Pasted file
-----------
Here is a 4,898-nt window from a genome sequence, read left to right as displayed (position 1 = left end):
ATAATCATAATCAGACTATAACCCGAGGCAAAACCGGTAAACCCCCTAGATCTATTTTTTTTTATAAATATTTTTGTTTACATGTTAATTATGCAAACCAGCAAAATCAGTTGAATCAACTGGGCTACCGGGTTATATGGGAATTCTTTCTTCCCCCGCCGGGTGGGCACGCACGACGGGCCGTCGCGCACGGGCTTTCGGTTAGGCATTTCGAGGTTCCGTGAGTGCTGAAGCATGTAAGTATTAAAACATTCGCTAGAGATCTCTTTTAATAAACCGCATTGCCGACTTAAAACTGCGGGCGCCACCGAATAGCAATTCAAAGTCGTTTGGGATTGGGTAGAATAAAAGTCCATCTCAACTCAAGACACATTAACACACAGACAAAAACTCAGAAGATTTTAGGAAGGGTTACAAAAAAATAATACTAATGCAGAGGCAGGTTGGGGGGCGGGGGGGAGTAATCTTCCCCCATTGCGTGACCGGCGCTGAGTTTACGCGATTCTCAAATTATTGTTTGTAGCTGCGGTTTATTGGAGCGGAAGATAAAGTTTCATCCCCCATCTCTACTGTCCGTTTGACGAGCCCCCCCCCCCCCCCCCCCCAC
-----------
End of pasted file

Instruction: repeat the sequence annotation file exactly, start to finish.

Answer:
Here is a 4,898-nt window from a genome sequence, read left to right as displayed (position 1 = left end):
ATAATCATAATCAGACTATAACCCGAGGCAAAACCGGTAAACCCCCTAGATCTATTTTTTTTTATAAATATTTTTGTTTACATGTTAATTATGCAAACCAGCAAAATCAGTTGAATCAACTGGGCTACCGGGTTATATGGGAATTCTTTCTTCCCCCGCCGGGTGGGCACGCACGACGGGCCGTCGCGCACGGGCTTTCGGTTAGGCATTTCGAGGTTCCGTGAGTGCTGAAGCATGTAAGTATTAAAACATTCGCTAGAGATCTCTTTTAATAAACCGCATTGCCGACTTAAAACTGCGGGCGCCACCGAATAGCAATTCAAAGTCGTTTGGGATTGGGTAGAATAAAAGTCCATCTCAACTCAAGACACATTAACACACAGACAAAAACTCAGAAGATTTTAGGAAGGGTTACAAAAAAATAATACTAATGCAGAGGCAGGTTGGGGGGCGGGGGGGAGTAATCTTCCCCCATTGCGTGACCGGCGCTGAGTTTACGCGATTCTCAAATTATTGTTTGTAGCTGCGGTTTATTGGAGCGGAAGATAAAGTTTCATCCCCCATCTCTACTGTCCGTTTGACGAGCCCCCCCCCCCCCCCCCCCCAC